Injury Symptoms

The growth and anatomy symptoms induced in plant species sensitive to auxinic herbicides are similar to those induced by high exogenous doses of the natural hormone, IAA. After exposure to a high dose, symptoms include cupping and stunting of leaves, brittleness, stunting and twisting of stems, and general abnormal growth of susceptible species (Figure 3). Terminal leaf growth ceases. Tissue proliferation along the stem takes place first at the stem tip, then the nodes and finally along the length of the stem resulting in disintegration or blockage of phloem and xylemtissue. Meanwhile, epinasty and bending and splitting of the stem occur. (See video clip of 2,4-D effects on tomato)

*no audio on the video*

The roots become thickened and stunted. Adventitious roots or callus tissues develop which crush the phloem and cortex, eventually resulting in rupturing of the epidermis of stem tissues. Symptoms normally appear within a few hours or days although death may not occur for several weeks or months. Watch the video below that demonstrates how auxins may cause some of these symptoms.

*no audio on video*

Fig. 3a: Activity on dicots - swollen and bent stems in soybean

Fig. 3b: Activity on dicots - leaf crinkling and cupping; new leaves are malformed in soybean

Fig. 3c: Activity on dicots - stem twisting and bending (epinasty) in soybean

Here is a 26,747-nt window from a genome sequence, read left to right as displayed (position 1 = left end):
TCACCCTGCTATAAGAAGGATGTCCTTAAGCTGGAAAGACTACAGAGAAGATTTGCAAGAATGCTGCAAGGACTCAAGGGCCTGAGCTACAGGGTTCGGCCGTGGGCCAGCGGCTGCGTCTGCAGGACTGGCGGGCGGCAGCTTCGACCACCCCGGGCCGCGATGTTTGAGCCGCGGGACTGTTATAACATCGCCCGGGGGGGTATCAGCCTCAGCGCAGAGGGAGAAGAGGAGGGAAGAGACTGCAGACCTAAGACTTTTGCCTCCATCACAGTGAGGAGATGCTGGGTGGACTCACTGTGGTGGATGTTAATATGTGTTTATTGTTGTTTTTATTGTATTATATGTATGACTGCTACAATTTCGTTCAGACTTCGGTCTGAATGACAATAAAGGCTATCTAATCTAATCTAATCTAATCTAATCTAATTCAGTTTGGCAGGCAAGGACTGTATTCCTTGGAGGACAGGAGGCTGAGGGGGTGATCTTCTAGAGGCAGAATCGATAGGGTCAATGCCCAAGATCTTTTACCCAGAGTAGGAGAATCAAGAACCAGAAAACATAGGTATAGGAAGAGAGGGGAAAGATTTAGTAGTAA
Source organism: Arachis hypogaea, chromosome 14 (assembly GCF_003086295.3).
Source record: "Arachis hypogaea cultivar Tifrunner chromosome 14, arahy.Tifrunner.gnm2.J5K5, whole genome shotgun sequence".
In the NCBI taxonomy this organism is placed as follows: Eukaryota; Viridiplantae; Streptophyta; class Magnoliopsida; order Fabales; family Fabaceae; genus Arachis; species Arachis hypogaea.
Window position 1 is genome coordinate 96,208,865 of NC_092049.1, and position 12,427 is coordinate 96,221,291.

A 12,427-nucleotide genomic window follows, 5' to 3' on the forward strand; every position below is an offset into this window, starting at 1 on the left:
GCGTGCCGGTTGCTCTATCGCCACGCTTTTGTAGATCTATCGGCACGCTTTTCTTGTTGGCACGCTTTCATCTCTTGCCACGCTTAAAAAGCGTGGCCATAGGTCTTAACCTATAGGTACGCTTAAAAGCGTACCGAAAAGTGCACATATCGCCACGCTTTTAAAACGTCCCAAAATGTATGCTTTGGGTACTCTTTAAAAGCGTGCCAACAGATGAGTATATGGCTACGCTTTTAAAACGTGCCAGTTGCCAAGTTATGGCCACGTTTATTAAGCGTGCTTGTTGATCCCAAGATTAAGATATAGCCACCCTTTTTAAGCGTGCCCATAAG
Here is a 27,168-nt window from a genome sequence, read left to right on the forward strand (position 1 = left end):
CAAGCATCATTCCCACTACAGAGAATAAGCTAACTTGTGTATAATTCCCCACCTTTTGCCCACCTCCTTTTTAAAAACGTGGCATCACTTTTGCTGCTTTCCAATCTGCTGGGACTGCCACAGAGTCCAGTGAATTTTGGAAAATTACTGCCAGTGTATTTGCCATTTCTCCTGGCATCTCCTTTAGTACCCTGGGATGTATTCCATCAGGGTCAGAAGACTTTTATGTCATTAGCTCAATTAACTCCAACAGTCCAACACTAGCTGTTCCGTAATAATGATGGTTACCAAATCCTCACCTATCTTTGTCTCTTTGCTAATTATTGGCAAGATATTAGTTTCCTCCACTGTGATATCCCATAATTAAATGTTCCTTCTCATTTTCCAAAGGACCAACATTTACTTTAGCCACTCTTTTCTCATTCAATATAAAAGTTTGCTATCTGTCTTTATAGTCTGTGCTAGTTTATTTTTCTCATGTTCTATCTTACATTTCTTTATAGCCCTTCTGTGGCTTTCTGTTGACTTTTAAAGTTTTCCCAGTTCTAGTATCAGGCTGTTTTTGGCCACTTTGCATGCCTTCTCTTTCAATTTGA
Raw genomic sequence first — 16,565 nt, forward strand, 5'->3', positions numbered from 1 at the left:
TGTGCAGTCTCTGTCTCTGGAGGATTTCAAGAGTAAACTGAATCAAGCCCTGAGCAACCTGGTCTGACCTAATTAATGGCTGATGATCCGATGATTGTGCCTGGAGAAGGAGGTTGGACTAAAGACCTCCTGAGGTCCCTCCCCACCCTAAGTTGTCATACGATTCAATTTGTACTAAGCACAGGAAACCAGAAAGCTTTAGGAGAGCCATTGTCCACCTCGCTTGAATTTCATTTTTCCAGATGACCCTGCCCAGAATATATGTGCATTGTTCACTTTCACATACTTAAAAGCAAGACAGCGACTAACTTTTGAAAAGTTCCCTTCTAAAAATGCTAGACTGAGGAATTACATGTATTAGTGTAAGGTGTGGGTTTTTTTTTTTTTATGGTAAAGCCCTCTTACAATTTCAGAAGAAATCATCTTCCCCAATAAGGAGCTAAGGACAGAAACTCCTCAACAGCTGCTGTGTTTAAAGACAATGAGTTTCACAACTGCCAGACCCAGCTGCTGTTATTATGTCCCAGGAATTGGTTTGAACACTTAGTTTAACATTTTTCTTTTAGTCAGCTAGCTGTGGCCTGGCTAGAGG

Fig. 3d: Activity on monocots - corn leaf rolling or wrapping

Fig. 3e: Activity on monocots - severe leaf rolling in corn; ear shoot may not emerge

Fig. 3f: 2,4-D on pigweed - stem twisting and bending (epinasty)

Fig. 3g: 2, 4-D on corn - goosenecking of stem and fused brace roots *Images obtained from Cyanamid Interactive CD Rom. American Cyanamid Company, 1996

Fig. 3h: Dicamba on corn - poor development of brace roots

Fig. 3i: Dicamba on soybeans - leaf crinkling and cupping

Grass crops are tolerant to auxinic herbicides but may be injured if these herbicides are applied during rapid cell division (tillering, flowering) or during rapid growth (high temperatures and high soil moisture) (Figure 3). Corn and sorghum stems may become brittle after auxinic herbicideapplication. Wheat and rice may exhibit buggy-whipped, malformed seed heads after 2,4-D application.

Broadleaf crops such as cotton and grapes are especially sensitive to drift from 2,4-D, 2,4-DB, and triclopyr when used in nearby fields. Cotton leaves will be narrow and crinkled (okra-leafed) and bolls may have a beaked appearance. Cotton will grow out of the injury if the concentration in drift is low. If the drift concentration is high, cotton maturity will be delayed and yield will be reduced. Soybeans, peanuts, and alfalfa are tolerant to 2,4-DB because they do not convert it to 2,4-D as susceptible plants do. However, soybeans may display crinkled, wavy leaves (strapped) after 2,4-DB applications, but will grow out of this condition.